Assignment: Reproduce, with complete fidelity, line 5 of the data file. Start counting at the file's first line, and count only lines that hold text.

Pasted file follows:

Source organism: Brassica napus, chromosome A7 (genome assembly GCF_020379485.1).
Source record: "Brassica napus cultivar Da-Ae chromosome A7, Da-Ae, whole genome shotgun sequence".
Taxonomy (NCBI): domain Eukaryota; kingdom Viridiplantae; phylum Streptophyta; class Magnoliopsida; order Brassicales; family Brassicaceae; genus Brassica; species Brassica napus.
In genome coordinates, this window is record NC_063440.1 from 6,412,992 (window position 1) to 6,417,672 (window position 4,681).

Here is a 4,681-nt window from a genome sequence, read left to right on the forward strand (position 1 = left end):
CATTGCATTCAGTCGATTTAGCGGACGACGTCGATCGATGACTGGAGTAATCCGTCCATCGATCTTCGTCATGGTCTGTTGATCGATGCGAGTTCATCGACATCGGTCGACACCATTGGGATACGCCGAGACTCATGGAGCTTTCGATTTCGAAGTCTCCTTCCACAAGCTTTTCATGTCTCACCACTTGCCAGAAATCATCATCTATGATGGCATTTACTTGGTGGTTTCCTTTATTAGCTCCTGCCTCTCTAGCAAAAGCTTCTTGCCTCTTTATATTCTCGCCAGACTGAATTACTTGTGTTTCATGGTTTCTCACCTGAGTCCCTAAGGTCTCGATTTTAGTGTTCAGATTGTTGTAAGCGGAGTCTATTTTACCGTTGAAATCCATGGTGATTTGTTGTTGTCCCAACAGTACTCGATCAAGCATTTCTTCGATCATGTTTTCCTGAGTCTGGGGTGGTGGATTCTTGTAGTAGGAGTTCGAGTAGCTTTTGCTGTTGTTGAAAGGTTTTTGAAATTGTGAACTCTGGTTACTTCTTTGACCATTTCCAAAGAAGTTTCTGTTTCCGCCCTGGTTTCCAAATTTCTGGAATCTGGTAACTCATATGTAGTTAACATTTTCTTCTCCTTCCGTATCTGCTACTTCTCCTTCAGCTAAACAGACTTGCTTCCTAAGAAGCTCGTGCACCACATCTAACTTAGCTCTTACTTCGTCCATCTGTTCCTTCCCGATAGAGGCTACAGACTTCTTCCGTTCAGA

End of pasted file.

Here is a 4,681-nt window from a genome sequence, read left to right on the forward strand (position 1 = left end):